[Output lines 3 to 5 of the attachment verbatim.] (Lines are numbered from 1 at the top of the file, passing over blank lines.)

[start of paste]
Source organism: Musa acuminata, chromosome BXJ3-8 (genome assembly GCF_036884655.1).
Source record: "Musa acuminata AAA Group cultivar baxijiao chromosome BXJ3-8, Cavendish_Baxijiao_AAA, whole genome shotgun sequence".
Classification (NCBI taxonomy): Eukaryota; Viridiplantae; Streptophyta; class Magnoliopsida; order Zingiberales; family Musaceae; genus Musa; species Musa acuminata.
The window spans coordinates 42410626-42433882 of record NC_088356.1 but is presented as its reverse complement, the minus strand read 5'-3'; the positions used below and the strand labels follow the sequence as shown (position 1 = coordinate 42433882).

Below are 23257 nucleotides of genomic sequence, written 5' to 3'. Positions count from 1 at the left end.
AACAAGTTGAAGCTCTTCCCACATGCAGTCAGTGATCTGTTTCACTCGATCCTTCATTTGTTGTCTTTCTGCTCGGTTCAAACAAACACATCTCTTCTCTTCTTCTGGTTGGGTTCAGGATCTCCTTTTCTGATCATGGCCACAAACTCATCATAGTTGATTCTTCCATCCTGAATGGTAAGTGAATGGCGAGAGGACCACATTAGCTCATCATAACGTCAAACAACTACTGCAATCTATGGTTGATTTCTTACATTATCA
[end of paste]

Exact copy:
Classification (NCBI taxonomy): Eukaryota; Viridiplantae; Streptophyta; class Magnoliopsida; order Zingiberales; family Musaceae; genus Musa; species Musa acuminata.
The window spans coordinates 42410626-42433882 of record NC_088356.1 but is presented as its reverse complement, the minus strand read 5'-3'; the positions used below and the strand labels follow the sequence as shown (position 1 = coordinate 42433882).

Below are 23257 nucleotides of genomic sequence, written 5' to 3'. Positions count from 1 at the left end.